New drugs for old: Big data pinpoints a way to prevent stent disease

November 24, 2014 − by Suzanne Elvidge − in Big data, Big data in research, Data analytics, Healthcare big data analysis − No Comments

Patients who have had their arteries unblocked using stents or balloon angioplasty can find that their arteries become obstructed again, sometimes after only a few months. Researchers at Stanford University School of Medicine have used big data to repurpose a marketed cancer drug. This has potential to create a better way to stop the new obstruction, known as in-stent restenosis (ISR) or stent disease. The results were published in the Journal of Clinical Investigation.

Arteries blocked by plaque can be opened using balloon-tipped catheters (balloon angioplasty), often in combination with stents (small mesh tubes). However, this process can damage the artery lining, triggering cell regrowth and vascular remodelling, which blocks the artery once again. Drug-eluting stents can be used to block this growth; however, by inhibiting the regrowth of the endothelium, these can also delay arterial healing and increase the risk of blood clots and heart attacks. To avoid blood clots, patients will therefore have to be treated with anticoagulants for around a year, which can be risky for those at risk of bleeding problems or who might require surgery during that time.

“Even though we’ve made drug-eluting stents, still 10% of stents block up,” says lead author Ziad Ali, MD, PhD. “A lot of our patient population is on the elderly side with bad hips or diabetes. Once you get a drug-coated stent, you can’t have surgery for a year. And if you stop the blood thinners for any reason, you’re at risk of a stent clotting off. And that actually causes a heart attack. Stent thrombosis has a high mortality rate. Our idea was to find a novel therapeutic that would stop the regrowth while not affecting the endothelium of the vessels.”

The researchers started by getting a better understanding of the genetic pathways of coronary artery disease (coronary atherosclerosis), the leading cause of death worldwide. They carried out a gene network analysis of coronary artery samples collected from 89 patients in Germany. This analysis linked the GPX1 (glutathione peroxidase-1) gene with cardiovascular events. GPX1 is part of the body’s antioxidant defence mechanism. They validated the findings by creating GPX1 knockout mice, which developed increased levels of atherosclerosis.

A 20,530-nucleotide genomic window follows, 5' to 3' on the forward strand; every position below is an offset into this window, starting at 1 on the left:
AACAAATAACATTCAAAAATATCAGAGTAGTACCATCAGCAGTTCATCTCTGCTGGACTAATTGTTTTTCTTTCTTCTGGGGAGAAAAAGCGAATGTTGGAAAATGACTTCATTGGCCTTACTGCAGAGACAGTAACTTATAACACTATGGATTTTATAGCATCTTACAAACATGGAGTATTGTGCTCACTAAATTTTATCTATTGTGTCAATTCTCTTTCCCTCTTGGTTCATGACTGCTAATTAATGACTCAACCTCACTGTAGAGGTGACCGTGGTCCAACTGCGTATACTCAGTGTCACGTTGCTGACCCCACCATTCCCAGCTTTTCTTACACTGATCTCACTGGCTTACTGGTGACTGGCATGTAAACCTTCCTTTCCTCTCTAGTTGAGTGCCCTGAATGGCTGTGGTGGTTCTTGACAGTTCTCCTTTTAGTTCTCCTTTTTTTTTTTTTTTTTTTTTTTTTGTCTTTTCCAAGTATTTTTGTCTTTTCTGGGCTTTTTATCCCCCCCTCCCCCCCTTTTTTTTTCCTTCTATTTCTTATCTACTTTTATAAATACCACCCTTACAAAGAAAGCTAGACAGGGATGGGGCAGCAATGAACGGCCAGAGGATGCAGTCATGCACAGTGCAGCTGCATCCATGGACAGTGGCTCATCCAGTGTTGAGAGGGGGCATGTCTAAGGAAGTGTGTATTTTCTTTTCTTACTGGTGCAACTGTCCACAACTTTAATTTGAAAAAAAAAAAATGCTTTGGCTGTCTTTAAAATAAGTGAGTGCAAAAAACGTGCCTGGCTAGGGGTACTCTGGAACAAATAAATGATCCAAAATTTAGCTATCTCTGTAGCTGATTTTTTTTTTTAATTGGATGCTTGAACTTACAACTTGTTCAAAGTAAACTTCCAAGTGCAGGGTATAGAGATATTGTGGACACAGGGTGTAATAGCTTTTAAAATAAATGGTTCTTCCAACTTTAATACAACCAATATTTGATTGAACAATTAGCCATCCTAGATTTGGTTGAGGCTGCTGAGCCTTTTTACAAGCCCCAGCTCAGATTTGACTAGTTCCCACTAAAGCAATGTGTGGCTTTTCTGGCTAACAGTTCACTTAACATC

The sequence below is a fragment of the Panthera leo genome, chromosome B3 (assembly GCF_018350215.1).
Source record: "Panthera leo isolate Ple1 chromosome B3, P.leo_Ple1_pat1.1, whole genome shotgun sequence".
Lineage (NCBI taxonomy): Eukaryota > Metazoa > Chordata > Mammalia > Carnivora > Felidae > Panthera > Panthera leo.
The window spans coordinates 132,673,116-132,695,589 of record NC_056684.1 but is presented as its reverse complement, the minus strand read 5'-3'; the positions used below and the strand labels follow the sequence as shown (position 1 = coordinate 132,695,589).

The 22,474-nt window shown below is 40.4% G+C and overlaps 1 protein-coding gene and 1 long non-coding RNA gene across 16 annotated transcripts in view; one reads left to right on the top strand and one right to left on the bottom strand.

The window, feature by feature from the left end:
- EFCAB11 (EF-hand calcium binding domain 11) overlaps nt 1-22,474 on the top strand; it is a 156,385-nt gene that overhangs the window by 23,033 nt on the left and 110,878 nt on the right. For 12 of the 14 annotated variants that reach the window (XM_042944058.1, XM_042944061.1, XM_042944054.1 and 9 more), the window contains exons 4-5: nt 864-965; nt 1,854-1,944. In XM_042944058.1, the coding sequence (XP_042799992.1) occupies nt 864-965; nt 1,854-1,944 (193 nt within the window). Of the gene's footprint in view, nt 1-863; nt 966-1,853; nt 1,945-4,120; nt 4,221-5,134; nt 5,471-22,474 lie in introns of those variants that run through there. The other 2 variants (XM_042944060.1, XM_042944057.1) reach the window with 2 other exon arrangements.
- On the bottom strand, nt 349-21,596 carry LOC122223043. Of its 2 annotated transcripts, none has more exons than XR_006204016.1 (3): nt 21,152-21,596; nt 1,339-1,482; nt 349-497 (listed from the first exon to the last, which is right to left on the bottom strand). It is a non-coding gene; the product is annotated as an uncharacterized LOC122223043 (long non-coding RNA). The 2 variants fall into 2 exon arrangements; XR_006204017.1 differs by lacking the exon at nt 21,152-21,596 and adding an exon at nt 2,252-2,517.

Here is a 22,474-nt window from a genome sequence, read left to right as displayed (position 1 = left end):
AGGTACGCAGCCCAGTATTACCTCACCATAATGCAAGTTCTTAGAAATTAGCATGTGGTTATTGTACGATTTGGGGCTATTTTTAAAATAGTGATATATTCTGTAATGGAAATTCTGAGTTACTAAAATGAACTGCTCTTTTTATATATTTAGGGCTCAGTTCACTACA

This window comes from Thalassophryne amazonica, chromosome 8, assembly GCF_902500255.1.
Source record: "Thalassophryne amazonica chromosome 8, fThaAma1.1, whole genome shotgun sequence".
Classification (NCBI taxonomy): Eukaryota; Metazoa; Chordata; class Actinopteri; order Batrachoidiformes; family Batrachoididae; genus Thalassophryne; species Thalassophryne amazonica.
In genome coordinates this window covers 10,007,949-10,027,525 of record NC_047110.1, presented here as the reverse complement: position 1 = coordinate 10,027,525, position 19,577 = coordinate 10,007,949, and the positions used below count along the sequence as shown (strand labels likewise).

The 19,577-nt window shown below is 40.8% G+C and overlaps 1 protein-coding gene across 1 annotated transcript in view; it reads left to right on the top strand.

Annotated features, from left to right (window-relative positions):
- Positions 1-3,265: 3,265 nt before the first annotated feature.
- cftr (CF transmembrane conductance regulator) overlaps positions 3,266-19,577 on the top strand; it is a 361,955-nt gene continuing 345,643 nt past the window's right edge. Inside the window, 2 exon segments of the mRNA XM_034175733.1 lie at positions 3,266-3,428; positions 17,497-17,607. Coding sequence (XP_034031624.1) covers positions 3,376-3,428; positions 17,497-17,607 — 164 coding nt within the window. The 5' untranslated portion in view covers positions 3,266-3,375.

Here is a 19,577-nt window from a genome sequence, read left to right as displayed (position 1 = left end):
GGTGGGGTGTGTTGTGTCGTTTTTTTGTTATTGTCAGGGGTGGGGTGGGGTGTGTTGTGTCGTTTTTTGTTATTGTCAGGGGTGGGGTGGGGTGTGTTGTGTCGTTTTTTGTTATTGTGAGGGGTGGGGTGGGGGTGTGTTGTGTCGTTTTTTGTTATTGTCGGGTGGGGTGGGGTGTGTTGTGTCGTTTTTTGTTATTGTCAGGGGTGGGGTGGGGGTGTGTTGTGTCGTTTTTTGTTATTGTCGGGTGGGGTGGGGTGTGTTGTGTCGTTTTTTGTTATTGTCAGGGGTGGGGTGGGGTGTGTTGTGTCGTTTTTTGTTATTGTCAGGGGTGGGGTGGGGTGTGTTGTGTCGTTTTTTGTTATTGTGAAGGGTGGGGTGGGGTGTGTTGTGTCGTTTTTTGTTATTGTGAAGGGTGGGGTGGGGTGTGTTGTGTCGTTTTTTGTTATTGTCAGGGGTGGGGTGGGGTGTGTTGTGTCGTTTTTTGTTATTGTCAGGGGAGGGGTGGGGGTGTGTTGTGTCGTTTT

In the next step, the team carried out gene variant pair analysis, looking into gene interactions from a US meta-analysis of genome-wide data for stent disease, and another study carried out in Japan, and found an increased risk of the disease linked with regulatory interplay between GPX1 and a tyrosine kinase receptor gene, ROS1.

“[ROS1] hadn’t been studied in cardiovascular diseases. We knew it was an important gene in cancer,” says Euan Ashley, MD, associate professor of cardiovascular medicine and genetics.

This connection with a cancer-linked gene led the team to look into the chemotherapeutic crizotinib, a tyrosine kinase inhibitor that targets ROS1, and that has been approved for specific subtypes of lung cancer. In mice with coronary artery disease and surgically implanted stents, crizotinib stopped stent disease and did not damage the endothelium.

“The major finding of the study is that artery stent disease acts surprisingly like a tumour in the blood vessel wall,” says Ashley. “Inhibiting it with nonspecific pharmaceutical agents, as we do now, leads to heart attacks from clots caused by lack of endothelial lining on the stent, whereas targeting it with the drug we use here, crizotinib, acts much more specifically and inhibits the disease without affecting the endothelium.”

The researchers combined data from large-scale genetic studies in humans with text analysis of medical literature, and used computational biology to identify novel mediators of disease. However, these finding s are only theoretical, as explains: “The computational biology approach can give you a good hypothesis, but then you need to prove it in the lab,” Ashley added. “The marriage of the two is what makes this study really special.”

The team found that in studies in mice, crizotinib, an approved cancer drug, was able to prevent stent disease.

“Crizotinib not only reduced stent disease but also protected the endothelium of the blood vessels. The implications are that, down the road, patients who receive drug-eluting stents with this new drug may no longer be required to take blood thinners after their procedure,” concludes Ashley.





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